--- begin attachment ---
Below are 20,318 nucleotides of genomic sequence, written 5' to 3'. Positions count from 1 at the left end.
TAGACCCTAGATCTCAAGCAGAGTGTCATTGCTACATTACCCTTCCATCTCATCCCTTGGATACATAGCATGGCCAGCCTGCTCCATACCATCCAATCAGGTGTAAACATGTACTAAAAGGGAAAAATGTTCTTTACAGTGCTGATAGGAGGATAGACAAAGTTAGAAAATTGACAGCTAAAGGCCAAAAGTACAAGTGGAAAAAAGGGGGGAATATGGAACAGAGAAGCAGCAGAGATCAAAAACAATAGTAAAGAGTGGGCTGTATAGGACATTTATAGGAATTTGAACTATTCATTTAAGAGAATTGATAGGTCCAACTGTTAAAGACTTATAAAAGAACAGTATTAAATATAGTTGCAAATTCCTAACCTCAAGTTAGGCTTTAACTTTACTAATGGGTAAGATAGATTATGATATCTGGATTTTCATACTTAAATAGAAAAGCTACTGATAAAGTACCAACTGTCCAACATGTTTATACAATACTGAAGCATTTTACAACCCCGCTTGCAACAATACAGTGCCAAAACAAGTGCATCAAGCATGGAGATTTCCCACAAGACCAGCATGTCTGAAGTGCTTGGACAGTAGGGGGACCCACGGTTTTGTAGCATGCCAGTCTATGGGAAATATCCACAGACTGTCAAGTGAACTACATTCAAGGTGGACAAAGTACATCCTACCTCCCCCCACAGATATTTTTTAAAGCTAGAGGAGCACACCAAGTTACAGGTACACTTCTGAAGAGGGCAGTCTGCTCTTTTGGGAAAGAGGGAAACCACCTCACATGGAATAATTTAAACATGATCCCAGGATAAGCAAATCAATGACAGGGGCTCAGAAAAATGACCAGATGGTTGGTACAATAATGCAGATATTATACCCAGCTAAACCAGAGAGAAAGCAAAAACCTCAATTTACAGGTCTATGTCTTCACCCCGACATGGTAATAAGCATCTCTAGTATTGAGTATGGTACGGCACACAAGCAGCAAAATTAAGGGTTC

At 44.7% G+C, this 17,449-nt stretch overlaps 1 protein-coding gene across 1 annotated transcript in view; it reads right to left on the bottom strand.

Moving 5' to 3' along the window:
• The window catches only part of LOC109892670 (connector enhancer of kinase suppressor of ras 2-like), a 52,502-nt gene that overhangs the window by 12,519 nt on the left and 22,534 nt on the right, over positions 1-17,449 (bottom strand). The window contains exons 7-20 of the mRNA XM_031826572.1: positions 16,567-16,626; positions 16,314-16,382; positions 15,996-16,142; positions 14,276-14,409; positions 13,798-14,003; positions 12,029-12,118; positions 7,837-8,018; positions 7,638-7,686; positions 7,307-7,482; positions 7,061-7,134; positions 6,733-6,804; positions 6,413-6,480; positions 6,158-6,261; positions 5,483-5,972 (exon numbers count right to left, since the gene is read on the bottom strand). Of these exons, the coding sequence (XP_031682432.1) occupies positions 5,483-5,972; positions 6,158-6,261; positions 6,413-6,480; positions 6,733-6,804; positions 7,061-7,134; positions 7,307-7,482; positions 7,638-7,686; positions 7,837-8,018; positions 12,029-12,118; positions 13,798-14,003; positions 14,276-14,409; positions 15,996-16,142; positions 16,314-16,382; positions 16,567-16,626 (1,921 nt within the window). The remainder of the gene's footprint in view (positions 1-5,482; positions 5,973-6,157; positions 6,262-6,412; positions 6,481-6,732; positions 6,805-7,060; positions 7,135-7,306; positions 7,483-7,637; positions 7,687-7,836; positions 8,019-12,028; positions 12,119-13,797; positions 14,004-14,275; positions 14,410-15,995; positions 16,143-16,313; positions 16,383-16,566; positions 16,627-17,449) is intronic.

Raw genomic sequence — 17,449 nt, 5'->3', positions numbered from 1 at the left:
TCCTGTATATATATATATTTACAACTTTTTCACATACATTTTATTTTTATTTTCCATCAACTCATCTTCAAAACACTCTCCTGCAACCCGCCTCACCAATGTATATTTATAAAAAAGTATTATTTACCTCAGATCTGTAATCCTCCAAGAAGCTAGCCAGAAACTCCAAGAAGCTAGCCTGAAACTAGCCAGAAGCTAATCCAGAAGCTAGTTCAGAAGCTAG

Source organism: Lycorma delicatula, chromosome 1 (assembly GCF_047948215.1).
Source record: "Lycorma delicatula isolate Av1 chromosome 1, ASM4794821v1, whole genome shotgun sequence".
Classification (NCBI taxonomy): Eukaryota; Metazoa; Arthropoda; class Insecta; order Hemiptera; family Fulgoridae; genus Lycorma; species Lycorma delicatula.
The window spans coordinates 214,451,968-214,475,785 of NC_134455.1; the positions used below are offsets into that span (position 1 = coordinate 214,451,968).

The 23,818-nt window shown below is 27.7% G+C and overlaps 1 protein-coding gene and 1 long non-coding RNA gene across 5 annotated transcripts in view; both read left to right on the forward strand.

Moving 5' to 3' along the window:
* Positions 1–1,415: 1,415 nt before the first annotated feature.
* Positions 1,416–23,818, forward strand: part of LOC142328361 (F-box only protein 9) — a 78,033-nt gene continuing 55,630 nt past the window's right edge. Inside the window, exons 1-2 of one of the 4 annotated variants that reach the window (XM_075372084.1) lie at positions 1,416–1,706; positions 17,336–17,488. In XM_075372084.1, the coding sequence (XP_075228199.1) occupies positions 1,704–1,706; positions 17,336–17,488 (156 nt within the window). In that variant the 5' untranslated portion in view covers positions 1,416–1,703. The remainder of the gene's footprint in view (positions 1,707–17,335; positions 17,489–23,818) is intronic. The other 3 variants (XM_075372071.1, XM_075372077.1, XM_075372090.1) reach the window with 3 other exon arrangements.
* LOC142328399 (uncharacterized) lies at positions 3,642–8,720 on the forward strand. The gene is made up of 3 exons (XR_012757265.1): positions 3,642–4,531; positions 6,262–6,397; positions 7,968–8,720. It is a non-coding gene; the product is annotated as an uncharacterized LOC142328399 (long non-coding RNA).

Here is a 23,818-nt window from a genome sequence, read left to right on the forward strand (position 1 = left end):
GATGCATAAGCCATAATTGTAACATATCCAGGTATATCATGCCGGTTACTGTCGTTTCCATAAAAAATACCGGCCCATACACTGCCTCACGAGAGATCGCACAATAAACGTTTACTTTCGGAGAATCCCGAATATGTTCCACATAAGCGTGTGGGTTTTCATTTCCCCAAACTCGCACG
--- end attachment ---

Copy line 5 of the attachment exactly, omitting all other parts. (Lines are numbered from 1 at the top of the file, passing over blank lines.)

• The window catches only part of LOC109892670 (connector enhancer of kinase suppressor of ras 2-like), a 52,502-nt gene that overhangs the window by 12,519 nt on the left and 22,534 nt on the right, over positions 1-17,449 (bottom strand). The window contains exons 7-20 of the mRNA XM_031826572.1: positions 16,567-16,626; positions 16,314-16,382; positions 15,996-16,142; positions 14,276-14,409; positions 13,798-14,003; positions 12,029-12,118; positions 7,837-8,018; positions 7,638-7,686; positions 7,307-7,482; positions 7,061-7,134; positions 6,733-6,804; positions 6,413-6,480; positions 6,158-6,261; positions 5,483-5,972 (exon numbers count right to left, since the gene is read on the bottom strand). Of these exons, the coding sequence (XP_031682432.1) occupies positions 5,483-5,972; positions 6,158-6,261; positions 6,413-6,480; positions 6,733-6,804; positions 7,061-7,134; positions 7,307-7,482; positions 7,638-7,686; positions 7,837-8,018; positions 12,029-12,118; positions 13,798-14,003; positions 14,276-14,409; positions 15,996-16,142; positions 16,314-16,382; positions 16,567-16,626 (1,921 nt within the window). The remainder of the gene's footprint in view (positions 1-5,482; positions 5,973-6,157; positions 6,262-6,412; positions 6,481-6,732; positions 6,805-7,060; positions 7,135-7,306; positions 7,483-7,637; positions 7,687-7,836; positions 8,019-12,028; positions 12,119-13,797; positions 14,004-14,275; positions 14,410-15,995; positions 16,143-16,313; positions 16,383-16,566; positions 16,627-17,449) is intronic.